The acquisition of Meantime will give SABMiller an entry into the craft beer market, while complimenting its imported lager brands such as Peroni and Nastro Azzuro, according to Clark.
“Meantime is a great business and has already done a brilliant job in its marketing, but we can give it real scale and help it roll out products across Europe,” said Clark, with SABMiller already owning 200 local and heritage beers.
“It [Meantime] is an attractive proposition as it has a wide range of big styles from ales, stouts, porters, wheats and lagers, and we are interested in brands that can be versatile with their products, and appeal to a wider audience [than traditional brands].”
Volume of beer sales at Meantime grew by 58% in 2014, outpacing overall UK beer market growth of 1%, and SABMiller says it will maintain Meantime’ founders Nick Miller and Alastair Hook as part of the acquisition, with Clark insisting that there isn’t plans to change its uniquely independent characteristics.
She said: “We have shown we are good custodians of independent businesses across Europe, with acquisitions such as Belgian Abbey, and growing and investing in local beer brands is in our DNA.”
Clark hasn’t strayed away from calling out beer brands for not speaking enough to female drinkers in the past, and she insists that brands such as Meantime can have a cross-gender appeal.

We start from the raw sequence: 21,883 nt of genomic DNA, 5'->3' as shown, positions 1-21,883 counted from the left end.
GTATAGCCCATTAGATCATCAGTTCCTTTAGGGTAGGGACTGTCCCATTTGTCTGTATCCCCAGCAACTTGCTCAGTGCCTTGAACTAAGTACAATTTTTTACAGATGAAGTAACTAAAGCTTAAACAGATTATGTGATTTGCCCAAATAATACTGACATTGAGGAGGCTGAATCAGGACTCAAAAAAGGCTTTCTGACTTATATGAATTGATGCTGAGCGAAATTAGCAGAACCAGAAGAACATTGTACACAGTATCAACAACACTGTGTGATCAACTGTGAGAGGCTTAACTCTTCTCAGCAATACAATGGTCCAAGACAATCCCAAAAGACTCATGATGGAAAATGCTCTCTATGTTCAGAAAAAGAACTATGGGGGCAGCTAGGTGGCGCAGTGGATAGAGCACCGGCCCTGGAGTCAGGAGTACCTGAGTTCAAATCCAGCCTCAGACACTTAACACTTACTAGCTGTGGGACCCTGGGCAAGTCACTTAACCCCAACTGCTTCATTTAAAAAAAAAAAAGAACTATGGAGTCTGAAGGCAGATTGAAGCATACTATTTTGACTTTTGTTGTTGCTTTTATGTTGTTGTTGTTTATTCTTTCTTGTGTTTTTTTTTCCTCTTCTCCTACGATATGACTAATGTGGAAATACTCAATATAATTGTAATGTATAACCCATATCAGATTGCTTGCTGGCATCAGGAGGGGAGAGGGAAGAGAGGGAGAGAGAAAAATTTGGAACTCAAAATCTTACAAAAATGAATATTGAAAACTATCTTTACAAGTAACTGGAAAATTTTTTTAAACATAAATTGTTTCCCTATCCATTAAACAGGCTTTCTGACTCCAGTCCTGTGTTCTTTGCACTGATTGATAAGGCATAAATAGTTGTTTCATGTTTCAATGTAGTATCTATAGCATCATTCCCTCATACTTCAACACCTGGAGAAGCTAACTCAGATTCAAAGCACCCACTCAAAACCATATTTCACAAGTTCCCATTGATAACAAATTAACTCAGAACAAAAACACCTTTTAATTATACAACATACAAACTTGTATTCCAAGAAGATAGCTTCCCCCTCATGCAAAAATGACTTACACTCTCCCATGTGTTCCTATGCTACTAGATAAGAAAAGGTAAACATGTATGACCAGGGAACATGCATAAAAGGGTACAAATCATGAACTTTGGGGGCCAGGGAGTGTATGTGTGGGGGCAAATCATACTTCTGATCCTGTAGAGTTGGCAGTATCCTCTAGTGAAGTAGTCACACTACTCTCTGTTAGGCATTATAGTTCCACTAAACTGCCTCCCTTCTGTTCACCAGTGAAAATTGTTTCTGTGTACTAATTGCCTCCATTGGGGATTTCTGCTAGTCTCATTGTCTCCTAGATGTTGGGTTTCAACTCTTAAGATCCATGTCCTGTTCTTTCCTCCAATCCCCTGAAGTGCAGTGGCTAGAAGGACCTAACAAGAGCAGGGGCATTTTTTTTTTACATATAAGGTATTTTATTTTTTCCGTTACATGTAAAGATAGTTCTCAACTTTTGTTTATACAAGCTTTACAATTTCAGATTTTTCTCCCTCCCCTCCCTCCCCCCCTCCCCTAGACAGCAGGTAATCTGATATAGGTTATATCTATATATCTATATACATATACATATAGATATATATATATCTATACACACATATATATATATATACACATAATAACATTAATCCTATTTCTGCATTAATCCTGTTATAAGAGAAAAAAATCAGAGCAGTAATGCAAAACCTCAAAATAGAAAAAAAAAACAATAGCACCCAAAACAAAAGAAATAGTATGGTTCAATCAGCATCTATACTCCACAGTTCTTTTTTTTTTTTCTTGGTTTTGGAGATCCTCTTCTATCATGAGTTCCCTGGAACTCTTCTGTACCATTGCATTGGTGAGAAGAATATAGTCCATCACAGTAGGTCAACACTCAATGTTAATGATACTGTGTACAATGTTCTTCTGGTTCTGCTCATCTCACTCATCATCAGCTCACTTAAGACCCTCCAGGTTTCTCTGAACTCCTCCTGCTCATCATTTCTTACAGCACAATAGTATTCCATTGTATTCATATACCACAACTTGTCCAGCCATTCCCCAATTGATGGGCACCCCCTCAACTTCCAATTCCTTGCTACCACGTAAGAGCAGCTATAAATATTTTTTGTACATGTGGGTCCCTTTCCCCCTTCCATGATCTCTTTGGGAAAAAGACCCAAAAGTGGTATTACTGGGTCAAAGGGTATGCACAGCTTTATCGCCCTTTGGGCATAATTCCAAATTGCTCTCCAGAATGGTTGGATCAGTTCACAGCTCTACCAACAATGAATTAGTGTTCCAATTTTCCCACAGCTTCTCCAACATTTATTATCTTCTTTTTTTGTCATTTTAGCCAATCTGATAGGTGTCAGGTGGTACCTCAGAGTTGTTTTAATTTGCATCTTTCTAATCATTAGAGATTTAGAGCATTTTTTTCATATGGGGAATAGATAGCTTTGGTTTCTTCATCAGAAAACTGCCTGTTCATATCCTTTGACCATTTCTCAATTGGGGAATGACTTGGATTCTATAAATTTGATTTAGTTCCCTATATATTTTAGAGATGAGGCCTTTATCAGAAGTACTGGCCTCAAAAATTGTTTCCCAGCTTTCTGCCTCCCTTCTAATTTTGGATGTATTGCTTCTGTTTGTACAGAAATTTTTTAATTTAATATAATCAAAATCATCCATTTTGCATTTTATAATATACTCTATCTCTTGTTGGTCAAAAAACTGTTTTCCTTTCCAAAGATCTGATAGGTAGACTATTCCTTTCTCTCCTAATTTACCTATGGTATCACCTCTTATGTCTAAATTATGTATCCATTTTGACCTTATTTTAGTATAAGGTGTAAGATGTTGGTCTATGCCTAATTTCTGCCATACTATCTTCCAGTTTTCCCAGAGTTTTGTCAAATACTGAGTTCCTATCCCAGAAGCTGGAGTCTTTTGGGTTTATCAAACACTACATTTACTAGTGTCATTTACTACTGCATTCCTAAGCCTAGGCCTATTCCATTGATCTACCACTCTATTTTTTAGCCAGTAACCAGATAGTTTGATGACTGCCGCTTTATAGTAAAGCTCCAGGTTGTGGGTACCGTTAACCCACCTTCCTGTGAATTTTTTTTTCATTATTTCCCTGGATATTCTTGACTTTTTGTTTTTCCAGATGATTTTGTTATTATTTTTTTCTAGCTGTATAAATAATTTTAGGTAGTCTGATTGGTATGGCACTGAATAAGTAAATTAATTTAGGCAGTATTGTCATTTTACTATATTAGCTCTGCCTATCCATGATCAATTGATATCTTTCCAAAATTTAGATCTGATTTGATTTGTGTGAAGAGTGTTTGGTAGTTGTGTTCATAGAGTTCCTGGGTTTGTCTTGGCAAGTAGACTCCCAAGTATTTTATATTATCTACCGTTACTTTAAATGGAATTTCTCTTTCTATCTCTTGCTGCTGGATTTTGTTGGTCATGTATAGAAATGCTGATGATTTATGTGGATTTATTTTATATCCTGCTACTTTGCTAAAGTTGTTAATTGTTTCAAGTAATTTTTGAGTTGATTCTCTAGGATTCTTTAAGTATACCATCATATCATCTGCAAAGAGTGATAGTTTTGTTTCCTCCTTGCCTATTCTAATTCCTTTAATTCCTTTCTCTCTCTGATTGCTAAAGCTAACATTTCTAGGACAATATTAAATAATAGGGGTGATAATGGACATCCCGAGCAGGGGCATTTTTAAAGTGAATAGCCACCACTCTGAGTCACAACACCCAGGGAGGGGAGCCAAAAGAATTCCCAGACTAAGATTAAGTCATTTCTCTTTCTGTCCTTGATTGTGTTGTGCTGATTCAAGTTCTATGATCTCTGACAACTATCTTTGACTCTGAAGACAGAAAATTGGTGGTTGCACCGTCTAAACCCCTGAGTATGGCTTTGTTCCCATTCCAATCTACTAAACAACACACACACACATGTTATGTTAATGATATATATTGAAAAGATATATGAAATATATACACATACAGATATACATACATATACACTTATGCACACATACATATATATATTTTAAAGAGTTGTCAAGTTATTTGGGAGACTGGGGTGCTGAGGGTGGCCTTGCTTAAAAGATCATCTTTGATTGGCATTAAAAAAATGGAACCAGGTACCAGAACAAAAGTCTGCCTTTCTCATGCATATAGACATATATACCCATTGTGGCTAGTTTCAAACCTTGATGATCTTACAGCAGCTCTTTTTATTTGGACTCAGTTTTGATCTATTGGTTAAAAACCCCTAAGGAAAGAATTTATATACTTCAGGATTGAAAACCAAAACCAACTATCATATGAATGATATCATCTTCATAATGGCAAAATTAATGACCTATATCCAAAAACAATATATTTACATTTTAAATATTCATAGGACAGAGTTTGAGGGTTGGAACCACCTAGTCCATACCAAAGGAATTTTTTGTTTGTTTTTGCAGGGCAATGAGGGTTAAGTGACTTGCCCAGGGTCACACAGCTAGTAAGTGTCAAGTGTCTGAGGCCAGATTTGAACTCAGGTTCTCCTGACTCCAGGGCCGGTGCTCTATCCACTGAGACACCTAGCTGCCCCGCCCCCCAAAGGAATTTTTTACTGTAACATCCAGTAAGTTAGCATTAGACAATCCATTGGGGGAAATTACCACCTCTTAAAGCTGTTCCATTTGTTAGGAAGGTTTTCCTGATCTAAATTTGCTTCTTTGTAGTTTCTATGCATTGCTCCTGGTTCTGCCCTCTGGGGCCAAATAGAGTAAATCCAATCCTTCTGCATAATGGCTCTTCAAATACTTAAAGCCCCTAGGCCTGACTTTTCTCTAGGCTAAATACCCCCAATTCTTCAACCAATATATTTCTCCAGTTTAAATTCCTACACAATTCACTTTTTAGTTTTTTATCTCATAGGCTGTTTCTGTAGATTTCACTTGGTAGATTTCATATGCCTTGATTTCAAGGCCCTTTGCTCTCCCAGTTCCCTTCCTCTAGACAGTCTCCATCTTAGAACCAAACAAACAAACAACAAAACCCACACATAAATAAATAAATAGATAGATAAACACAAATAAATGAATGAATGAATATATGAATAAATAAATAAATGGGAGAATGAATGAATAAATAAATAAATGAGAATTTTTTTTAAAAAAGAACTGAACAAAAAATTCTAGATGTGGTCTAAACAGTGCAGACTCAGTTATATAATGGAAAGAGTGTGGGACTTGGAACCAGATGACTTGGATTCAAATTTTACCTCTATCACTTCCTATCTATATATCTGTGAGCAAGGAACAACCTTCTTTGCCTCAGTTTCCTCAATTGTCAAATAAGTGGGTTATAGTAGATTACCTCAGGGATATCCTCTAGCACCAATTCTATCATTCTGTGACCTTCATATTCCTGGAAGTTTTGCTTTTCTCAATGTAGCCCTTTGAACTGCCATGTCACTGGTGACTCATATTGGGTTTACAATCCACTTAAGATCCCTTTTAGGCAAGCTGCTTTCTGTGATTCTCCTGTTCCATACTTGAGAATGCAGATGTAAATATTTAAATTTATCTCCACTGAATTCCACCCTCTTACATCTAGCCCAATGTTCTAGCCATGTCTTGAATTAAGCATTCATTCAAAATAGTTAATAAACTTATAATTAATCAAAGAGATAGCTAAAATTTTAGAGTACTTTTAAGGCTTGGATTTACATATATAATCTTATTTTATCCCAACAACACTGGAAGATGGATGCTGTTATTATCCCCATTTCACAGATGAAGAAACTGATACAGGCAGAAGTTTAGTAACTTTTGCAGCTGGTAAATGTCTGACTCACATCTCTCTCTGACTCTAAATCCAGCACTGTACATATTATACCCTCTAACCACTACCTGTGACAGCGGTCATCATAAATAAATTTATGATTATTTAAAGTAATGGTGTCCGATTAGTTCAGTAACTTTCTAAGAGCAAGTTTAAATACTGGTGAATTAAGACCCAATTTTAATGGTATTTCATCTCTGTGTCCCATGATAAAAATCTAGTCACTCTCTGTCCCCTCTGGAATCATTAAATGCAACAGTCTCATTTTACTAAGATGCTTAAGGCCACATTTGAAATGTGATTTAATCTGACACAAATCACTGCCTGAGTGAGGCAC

“In the past we have tended to just target young male consumers,” she added. “At best we haven’t appealed to women and at worst we have put them off.
“But with our Peroni ads, we’ve moved away from that, and with Meantime, which has chocolate porters and stouts which will be more attractive to women and older consumers, we can be broader with who we reach, and have versatile marketing.”
Chris Wisson, senior drinks analyst at Mintel, meanwhile, says he’s surprised the move to buy Meantime has taken so long.
“In the US market there’s been a trend of indies getting swallowed up for a while now, with the likes of AB InBev acquiring Goose Island and Molson Coors buying out Cornwall brewery Sharp’s, who make Doom Bar, back in 2011.
“It’s taken a long time for the UK big boys to really tap into this trend. I think this won’t be the last independent brewery acquisition from SABMiller and will trigger many similar deals.”